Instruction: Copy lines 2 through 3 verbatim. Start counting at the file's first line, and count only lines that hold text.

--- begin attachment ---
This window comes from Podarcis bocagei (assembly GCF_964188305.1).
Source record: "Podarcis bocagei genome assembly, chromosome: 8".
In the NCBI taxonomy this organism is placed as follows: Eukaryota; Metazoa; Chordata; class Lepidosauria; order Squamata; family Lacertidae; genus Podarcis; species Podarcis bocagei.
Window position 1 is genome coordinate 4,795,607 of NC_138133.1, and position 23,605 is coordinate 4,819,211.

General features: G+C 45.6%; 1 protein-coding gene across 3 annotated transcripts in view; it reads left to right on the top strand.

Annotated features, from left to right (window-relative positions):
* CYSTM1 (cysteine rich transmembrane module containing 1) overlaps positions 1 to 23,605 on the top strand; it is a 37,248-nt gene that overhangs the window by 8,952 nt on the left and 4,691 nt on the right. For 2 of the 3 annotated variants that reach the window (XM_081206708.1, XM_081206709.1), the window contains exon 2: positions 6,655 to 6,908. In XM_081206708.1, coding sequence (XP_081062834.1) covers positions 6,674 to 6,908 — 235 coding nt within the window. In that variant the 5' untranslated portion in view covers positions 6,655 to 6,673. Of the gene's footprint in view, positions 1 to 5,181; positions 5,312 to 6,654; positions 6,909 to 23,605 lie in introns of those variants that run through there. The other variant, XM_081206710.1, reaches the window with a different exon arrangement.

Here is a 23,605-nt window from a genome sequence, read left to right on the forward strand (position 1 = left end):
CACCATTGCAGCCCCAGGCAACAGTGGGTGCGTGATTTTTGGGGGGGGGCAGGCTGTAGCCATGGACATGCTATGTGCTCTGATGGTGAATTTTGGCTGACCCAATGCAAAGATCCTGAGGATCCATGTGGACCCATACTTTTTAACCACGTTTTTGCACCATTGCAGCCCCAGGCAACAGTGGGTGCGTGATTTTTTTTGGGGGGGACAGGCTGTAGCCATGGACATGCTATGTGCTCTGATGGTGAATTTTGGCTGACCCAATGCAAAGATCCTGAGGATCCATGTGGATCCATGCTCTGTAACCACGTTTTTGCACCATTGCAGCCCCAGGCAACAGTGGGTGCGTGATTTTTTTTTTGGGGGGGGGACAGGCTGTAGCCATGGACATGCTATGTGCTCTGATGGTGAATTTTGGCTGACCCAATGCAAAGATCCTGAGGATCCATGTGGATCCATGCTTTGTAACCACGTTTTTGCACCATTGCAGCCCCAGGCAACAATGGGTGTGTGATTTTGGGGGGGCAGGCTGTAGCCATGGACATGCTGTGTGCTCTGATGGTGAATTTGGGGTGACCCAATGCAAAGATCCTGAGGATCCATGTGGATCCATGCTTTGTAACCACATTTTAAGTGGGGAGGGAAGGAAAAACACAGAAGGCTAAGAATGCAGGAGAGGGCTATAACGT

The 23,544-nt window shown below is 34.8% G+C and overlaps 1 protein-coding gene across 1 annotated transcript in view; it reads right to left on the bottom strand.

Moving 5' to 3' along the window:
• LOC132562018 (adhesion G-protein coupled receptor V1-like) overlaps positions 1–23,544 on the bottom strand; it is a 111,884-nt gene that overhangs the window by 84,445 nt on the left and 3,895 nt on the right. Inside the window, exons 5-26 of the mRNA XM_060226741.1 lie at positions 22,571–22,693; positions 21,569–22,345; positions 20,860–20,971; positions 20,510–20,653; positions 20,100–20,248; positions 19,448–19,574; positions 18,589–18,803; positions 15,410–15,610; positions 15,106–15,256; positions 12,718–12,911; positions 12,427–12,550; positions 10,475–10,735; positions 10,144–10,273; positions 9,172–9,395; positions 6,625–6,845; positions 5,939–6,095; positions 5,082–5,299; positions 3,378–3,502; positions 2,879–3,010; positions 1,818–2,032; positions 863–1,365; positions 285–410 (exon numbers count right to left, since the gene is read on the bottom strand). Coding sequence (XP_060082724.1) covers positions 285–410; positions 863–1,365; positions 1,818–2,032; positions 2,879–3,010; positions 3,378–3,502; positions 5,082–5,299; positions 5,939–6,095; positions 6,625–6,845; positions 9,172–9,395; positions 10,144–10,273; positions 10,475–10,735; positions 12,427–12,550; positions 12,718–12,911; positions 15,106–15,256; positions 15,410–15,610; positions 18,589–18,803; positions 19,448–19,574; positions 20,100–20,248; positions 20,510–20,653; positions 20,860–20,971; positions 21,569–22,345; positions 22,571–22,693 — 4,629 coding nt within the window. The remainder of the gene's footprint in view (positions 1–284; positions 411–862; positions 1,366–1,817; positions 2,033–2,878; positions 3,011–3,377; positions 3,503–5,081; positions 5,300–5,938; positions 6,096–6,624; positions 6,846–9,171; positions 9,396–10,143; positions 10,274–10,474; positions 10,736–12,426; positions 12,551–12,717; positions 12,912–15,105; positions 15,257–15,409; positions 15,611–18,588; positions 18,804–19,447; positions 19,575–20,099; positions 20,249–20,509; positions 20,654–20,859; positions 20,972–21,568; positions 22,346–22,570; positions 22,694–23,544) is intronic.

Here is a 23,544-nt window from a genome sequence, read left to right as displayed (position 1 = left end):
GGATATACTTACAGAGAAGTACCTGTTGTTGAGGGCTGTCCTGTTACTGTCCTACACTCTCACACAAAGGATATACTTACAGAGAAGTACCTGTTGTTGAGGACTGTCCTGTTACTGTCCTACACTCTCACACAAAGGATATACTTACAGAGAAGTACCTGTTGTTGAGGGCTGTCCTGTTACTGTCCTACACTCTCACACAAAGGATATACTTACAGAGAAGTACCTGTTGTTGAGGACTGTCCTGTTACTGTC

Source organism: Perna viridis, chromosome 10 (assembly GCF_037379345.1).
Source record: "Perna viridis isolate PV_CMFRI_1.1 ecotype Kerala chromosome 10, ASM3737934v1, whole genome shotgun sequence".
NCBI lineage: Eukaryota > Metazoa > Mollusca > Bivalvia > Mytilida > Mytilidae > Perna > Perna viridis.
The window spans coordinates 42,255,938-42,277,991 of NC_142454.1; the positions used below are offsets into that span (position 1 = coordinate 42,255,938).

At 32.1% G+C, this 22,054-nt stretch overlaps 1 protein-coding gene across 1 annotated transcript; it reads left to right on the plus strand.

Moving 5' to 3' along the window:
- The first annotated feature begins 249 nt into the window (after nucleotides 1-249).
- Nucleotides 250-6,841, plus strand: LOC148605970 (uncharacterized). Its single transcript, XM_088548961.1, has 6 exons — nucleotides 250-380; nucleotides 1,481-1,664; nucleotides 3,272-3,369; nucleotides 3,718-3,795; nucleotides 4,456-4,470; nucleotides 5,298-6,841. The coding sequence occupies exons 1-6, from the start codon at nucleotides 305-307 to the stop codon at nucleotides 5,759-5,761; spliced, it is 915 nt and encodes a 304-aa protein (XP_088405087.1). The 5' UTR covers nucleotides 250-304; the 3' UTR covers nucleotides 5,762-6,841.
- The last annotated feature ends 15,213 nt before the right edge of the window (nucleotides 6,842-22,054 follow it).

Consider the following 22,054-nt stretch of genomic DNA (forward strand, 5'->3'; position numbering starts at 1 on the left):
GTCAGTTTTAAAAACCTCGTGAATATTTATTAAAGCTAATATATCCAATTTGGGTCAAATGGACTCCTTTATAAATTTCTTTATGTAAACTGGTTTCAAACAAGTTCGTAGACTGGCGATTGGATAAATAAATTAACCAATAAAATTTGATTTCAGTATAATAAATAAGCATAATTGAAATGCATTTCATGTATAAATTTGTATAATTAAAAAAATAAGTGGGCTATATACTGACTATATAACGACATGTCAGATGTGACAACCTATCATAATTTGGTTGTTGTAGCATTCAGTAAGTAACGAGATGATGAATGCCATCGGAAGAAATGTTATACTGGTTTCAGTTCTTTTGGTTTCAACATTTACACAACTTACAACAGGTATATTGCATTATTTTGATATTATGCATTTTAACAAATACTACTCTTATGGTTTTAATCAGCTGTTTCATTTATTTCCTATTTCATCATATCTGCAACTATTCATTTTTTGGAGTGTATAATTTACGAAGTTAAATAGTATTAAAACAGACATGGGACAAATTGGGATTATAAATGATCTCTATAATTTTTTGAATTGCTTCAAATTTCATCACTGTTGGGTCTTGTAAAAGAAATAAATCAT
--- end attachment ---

Source record: "Podarcis bocagei genome assembly, chromosome: 8".
In the NCBI taxonomy this organism is placed as follows: Eukaryota; Metazoa; Chordata; class Lepidosauria; order Squamata; family Lacertidae; genus Podarcis; species Podarcis bocagei.